Around the Circle

Georgia Southern News Roundup

Ga. Southern Named Associate Member of Oak Ridge Associated Universities

Georgia Southern continues to build the University’s research focus in science and technology through its selection as an associate member of the Oak Ridge Associated Universities (ORAU). This consortium of more than 100 Ph.D.-granting institutions cultivates collaborative partnerships that enhance the scientific research and education enterprises of the United States.

As an associate member of the ORAU consortium, Georgia Southern is eligible to participate in a variety of collaborations with national laboratories, federal agencies, other educational and governmental entities and the private sector. ORAU members award more than 37 percent of the nation’s Ph.D.’s in science and engineering and make up a significant portion of the nation’s research and development universities.

College of Business Administration

Larry Stalcup, an associate professor of hotel and restaurant management, has been named a Fulbright Scholar and is assisting with Payap University’s International Hospitality Management program in Thailand. He is working through the University’s English-based International College that houses about 400 students studying hospitality management and international business.

The Fulbright Specialists Program provides short-term academic opportunities (two to six weeks) for U.S.-based University faculty and professionals. To be selected, a candidate must first apply and is then selected after a comprehensive peer review of the application and qualifications.

The goal of the Fulbright Specialists program is to increase the participation of U.S. scholars and professionals through academic exchanges. Each of the selected specialists will not only participate in traditional lecture and research activities, but will also promote increased connections between U.S. and non-U.S. post-secondary academic institutions.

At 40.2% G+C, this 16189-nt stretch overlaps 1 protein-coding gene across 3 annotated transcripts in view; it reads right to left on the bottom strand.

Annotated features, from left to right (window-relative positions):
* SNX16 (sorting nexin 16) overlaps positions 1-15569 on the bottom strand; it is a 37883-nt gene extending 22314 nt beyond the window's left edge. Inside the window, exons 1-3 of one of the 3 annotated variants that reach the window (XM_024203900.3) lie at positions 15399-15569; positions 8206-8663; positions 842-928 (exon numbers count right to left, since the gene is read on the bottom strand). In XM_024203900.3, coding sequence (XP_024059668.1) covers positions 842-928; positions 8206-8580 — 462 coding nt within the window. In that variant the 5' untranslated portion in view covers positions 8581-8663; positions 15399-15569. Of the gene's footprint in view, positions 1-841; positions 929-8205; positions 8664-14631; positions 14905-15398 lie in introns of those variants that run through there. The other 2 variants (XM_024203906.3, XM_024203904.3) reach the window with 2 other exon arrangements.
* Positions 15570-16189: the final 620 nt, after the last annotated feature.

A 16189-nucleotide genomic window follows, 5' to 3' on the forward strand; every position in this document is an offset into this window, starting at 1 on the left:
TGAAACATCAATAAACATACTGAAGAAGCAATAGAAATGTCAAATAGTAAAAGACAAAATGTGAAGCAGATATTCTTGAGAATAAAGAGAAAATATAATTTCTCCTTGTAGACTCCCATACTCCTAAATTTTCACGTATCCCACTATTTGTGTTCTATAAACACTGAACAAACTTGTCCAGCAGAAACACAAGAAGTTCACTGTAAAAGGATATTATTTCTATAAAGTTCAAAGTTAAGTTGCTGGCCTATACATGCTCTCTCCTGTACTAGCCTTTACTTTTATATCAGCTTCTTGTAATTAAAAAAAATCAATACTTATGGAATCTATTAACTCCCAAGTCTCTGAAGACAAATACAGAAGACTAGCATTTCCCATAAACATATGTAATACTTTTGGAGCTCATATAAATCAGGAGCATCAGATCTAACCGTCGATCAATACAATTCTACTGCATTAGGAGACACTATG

Stalcup has a wealth of industry and academic expertise in the area of hospitality and hotel/tourism. He has worked at Georgia Southern since 1997, and has taught overseas, serving as a visiting associate professor at Hong Kong Polytechnic University’s School of Hotel and Tourism Management in Hong Kong, China. Stalcup’s professional experience includes roles at Williams Hospitality Management Corporation in San Juan, Puerto Rico and major hotels in Dallas, Texas and New York, N.Y.

College of Science and Mathematics

Physics Department Chair and Professor Mark Edwards, Ph.D. has been named a recipient of the Fuller E. Callaway Professorial Chair. The distinguished award recognizes professional accomplishment in classroom education. Edwards is the third Georgia Southern professor to receive the honor.

The honor will allow Edwards to initiate some new interdisciplinary research projects to expand his research portfolio. In addition, he plans to increase the involvement of both graduate and undergraduate students in his research. Ultimately, Edwards hopes to use the results of the new projects to improve instruction in physics classrooms.